A Star Is Born written by Eric Roth and Bradley Cooper and directed by Bradley Cooper (Warner Bros. Pictures, Live Nation Productions, Metro-Goldwyn-Mayer, R, 136 min) Starring Bradley Cooper, Lady Gaga, Sam Elliott, Andrew Dice Clay, Rafi Gavron, Anthony Ramos, and Dave Chappelle. Chasing the Profound What makes something profound? What conditions of elements must mix together to create a compelling mélange? Surely, surprise must operate as a key element. That which is typical tends not to point toward profundity. We’ve seen it before. It also seems as if relatability acts as a key pillar. If an artwork doesn’t feel human, it likely doesn’t pull at the emotional depths of what makes us who we are. But, it feels like… Read More →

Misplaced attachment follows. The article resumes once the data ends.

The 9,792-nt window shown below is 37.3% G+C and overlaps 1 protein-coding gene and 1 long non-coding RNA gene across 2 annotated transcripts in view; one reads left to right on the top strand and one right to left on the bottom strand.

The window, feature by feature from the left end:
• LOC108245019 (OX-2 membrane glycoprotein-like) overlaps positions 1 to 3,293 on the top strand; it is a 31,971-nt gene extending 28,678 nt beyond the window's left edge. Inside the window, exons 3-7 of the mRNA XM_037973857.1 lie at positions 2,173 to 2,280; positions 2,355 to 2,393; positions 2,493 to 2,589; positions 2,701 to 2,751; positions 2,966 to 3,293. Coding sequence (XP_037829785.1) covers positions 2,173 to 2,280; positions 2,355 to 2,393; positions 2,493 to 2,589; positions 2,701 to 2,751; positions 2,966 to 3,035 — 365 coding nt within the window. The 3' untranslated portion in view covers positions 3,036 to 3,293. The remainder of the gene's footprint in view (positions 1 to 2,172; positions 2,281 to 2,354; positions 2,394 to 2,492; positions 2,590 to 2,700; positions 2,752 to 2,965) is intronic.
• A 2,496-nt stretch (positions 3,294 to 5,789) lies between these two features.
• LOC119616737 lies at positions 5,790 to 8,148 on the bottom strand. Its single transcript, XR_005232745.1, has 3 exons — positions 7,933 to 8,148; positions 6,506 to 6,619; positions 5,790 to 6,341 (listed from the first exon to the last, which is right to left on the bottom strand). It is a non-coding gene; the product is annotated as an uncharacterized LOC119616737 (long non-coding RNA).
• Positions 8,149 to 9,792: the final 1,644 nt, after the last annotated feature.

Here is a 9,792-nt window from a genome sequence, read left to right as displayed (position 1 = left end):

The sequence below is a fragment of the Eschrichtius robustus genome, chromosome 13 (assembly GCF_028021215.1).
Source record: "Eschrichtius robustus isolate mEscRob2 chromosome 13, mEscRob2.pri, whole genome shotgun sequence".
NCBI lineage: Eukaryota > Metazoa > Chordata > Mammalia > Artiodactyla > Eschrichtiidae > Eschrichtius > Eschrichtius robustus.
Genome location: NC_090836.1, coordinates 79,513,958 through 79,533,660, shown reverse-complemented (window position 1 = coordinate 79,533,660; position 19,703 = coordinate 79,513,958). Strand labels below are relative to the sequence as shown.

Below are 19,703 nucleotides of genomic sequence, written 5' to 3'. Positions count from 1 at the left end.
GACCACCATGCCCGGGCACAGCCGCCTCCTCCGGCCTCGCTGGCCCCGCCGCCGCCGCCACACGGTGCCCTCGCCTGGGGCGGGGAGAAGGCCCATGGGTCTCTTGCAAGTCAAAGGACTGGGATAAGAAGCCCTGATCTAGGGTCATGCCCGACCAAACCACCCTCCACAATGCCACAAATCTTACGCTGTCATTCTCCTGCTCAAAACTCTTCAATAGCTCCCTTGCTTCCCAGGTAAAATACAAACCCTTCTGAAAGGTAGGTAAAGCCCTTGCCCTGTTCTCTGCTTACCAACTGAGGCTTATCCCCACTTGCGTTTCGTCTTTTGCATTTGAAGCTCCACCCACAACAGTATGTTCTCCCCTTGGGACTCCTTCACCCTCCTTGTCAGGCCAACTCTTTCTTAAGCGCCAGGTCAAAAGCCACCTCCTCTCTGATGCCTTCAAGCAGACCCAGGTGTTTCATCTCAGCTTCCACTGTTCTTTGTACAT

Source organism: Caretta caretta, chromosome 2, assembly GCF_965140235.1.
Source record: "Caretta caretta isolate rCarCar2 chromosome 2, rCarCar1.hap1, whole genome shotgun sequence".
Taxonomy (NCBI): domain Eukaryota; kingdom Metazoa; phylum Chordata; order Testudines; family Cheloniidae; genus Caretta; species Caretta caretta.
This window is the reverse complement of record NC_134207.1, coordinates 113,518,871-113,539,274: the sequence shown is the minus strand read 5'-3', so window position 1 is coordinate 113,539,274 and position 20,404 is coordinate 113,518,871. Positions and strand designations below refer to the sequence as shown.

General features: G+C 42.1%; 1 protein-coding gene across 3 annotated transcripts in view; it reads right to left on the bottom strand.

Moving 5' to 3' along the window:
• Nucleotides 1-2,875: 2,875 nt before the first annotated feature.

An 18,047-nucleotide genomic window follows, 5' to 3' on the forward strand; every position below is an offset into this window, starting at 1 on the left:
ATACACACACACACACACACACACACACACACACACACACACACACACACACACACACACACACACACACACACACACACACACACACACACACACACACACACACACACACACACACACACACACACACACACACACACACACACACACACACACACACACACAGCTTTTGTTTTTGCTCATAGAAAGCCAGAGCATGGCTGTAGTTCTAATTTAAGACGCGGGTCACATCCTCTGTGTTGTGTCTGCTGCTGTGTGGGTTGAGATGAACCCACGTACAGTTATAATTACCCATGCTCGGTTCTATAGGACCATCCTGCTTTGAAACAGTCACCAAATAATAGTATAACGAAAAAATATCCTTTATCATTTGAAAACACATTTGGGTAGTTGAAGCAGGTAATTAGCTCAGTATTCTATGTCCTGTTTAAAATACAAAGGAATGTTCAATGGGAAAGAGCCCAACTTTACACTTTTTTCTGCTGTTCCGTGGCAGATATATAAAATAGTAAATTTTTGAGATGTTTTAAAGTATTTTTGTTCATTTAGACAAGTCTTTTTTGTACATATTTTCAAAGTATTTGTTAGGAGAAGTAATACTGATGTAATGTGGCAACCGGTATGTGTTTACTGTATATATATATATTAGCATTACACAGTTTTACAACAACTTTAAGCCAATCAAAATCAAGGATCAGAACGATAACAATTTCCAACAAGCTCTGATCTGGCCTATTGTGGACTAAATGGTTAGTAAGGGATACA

Film Review: Three Billboards Outside Ebbing, Missouri

Three Billboards Outside Ebbing, Missouri

Three Billboards Outside Ebbing, Missouri written and directed by Martin McDonagh (Blueprint Pictures, Film 4, Fox Searchlight Pictures, R, 115 min) Starring Frances McDormand, Caleb Landry Jones, Sam Rockwell, Woody Harrelson, Abbie Cornish, and Peter Dinklage. On Magnetism The term magnetic paints an evocative picture about a personality. From a young age, magnetism draws puerile fascination. Magnets make scientists out of us all. We place them farther and farther apart hoping to see where the magical pull finally loses its sway. We change dimension, trying to understand how a magnet can pull against gravity as an equal and opposite force. We add velocity to magnets, hoping to understand whether inertia holds more influence than the force clamping the magnets together…. Read More →

Film Review: Icarus

Icarus